(So far I’ve read more than half of the list, some I’ve been more thrilled with than others, and I’ve only abandoned one)



Looking Ahead:

 This week I’m reading The Boat People from my Summer TBR and I am eager to bring you a review on Friday.

the boat people

Amazon Information Here



Sharing is Caring

Thank you for reading today! I’d be honored and thrilled if you choose to enjoy and follow along, promote, and/or share my blog. Every share helps us grow.



 Let’s Discuss

What are you reading this week? Do you enjoy reading diversely?

If you’ve read An American Marriage, how did you feel about the ending?



***Blogs posts may contain affiliate links. This means that at no extra cost to you, I can earn a small percentage of your purchase price. This money will be used to offset the costs of running a blog and to sponsor giveaways, etc.

Unless explicitly stated that they are free, all books that I review have been purchased by me or borrowed from the library.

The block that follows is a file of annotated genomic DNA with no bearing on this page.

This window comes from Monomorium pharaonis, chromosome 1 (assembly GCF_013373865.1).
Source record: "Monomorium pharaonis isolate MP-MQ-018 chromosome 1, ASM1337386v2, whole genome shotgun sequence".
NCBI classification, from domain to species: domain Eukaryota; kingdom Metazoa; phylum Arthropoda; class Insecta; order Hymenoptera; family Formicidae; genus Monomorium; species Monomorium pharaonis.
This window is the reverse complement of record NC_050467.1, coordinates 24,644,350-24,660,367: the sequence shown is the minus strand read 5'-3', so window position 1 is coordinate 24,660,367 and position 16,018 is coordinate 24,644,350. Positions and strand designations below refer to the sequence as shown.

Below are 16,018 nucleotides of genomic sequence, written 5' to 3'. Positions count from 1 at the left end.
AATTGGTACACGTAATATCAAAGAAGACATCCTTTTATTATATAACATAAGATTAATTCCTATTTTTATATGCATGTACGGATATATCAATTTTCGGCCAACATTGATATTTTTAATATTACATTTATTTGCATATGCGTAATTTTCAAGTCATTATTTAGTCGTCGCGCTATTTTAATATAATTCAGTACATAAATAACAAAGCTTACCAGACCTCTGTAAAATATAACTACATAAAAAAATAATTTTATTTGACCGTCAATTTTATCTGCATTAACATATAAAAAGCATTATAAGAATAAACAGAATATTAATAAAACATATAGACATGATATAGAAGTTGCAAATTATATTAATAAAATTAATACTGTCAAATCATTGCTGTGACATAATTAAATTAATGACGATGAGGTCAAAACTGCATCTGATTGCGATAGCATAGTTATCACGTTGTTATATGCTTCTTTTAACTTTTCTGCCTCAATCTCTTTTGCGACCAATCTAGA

Book Cover and author photo are credited to Amazon or an author’s website.

A Place For Us

July 13, 2018

A Place For Us by Fatima Farheen Mirza

a place for us 2

Genre/Categories: Contemporary Fiction, Muslim, Family Life, Cultural Heritage

Summary:

A Place For Us shares the story of an Indian-American Muslim family whom we meet as they gather to celebrate a family wedding. Through flashbacks, readers are filled in on the family dynamics, family history, and become acquainted with the parents, Rafiq and Layla, and their three children, Hadia, Huda, and Amar. Told mostly from the perspectives of Layla, Hadia, and Amar, readers begin to appreciate the complexity of family relationships, understand the bonds that draw the family together, and become acquainted with the personalities along with the insecurities and rivalries that cause conflict. In light of the parents’ conservative Muslim faith and living in California, the children must find their way in reconciling the faith of their parents and their traditional ways with the reality of day-to-day lives, and individual hopes and dreams. At the wedding of the oldest daughter, which breaks with tradition and is a union of love and not arranged by parents, Amar, the prodigal son, reunites with his family for the first time in three years. The last part of the story is told from the father’s heartfelt perspective. This is a story of love, identity, parenting, coming of age, faith, and belonging. Amazon Rating (July early reviews): 4.5 Stars